New Ulm

The Elusive Smell of History

WWI Smell 01
On Christmas morning, my nephew (and fellow historian) received a bottle of Jockey Club cologne — a scent used by John F. Kennedy. It evoked memories of 1950s barber shops and the era of Mad Men. The smell of history is a sense that is most often missing from our interpretation of the past. We try to do emotional archaeology, connecting our hearts, as well as our heads, to the past, but neglect the nose. Richard J. Stevenson, writing in The Multisensory Museum, argued, “Olfaction per se is the most emotionally evocative sense.” Trygg Engen, in The Perception of Odors, bluntly states: “Functionally, smell may be to emotion what sight or hearing are to cognition.”

Smell can evoke pleasant memories. Jane Stuart Woolsey, recalling an Easter Sunday during the Civil War, recalled, “I remember the keen impression made by little things. I can smell the lilacs now.” Having read (and edited) numerous memoirs from Civil War nurses, many recalled the scent of death hanging over the battlefields and hospitals. Emily Souder, writing from Gettysburg, covered her ears with a pillow at night, hoping to block out the cries from a nearby hospital. She wrote, “But who shall describe the horrible atmosphere which meets us almost continually? Chloride of lime has been freely used in the broad streets of the town and to-day the hospital was much improved by the same means; but it is needful to close the eyes on sights of horror and to shut the ears against sounds of anguish and to extinguish, as far as possible, the sense of smelling.” Cornelia Hancock, another caregiver, wrote: “A sickening, overpowering, awful stench announced the presence of the unburied dead upon which the July sun was mercilessly shining and at every step the air grew heavier and fouler until it seemed to possess a palpable horrible density that could be seen and felt and cut with a knife.”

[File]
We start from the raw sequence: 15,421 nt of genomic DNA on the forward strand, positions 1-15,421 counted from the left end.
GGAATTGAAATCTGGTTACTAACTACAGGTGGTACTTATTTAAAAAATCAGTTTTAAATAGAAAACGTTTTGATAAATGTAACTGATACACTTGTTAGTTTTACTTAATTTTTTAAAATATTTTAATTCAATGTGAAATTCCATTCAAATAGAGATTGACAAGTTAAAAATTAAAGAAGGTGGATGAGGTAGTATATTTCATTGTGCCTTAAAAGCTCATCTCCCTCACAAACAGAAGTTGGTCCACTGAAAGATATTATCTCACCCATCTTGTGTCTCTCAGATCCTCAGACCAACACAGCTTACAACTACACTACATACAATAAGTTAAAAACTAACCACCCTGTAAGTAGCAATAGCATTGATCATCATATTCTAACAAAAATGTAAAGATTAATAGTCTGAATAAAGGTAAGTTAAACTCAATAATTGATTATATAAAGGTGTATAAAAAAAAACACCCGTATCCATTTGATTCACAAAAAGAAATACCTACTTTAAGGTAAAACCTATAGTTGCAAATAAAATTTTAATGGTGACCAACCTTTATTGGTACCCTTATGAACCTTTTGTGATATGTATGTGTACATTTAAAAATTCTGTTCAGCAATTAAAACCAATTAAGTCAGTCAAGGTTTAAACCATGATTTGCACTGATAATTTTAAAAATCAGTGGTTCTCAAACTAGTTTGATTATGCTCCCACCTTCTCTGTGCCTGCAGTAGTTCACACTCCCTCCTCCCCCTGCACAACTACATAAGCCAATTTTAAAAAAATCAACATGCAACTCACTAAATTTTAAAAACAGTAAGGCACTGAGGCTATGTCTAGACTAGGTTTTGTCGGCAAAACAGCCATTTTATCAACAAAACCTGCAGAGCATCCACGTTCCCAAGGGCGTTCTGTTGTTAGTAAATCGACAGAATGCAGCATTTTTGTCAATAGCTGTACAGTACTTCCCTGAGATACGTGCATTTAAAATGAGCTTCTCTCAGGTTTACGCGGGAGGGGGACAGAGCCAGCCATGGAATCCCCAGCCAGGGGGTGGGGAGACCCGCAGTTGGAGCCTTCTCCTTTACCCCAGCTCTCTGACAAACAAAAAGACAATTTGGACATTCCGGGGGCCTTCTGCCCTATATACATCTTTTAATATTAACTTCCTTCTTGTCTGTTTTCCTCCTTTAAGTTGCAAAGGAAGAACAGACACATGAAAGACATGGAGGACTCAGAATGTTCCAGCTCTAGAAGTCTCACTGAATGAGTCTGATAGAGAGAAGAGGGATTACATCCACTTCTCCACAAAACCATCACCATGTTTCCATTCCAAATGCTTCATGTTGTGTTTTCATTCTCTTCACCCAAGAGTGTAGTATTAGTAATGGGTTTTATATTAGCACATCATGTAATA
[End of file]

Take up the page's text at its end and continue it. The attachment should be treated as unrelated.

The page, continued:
As I begin work on a World War I exhibit for the Brown County Historical Society, I turned to the two recent attempts to evoke life in the trenches: Dresden’s Military History Museum and the Imperial War Museum in London. Both tried to recreate the smells of war. I think there is a place in the forthcoming exhibit in New Ulm, and I’ll continue to blog about attempts to accurately reproduce the scents of one hundred years ago.

An Interview with Lorraine Oswald

One of my favorite projects during the last year was the opportunity to interview Lorraine Oswald. Her words were thoughtful, retrospective, funny, and generous in their view of human foibles. What a pleasure to hear someone else’s story.

The interview was completed for the Junior Pioneers of New Ulm and Vicinity and shown at their fall meeting. When I first heard of the Junior Pioneers, I expected to see something like Boy or Girl Scouts for history. Imagine my surprise when I learned that they were not so young. The JPs are a century-old organization of the descendants of the white settlers of Brown County. Through the years, they have been advocates for history, sponsoring public presentations, historical markers, and publications. Take a look at the interview with Lorraine and remember the Junior Pioneer’s contributions over the years.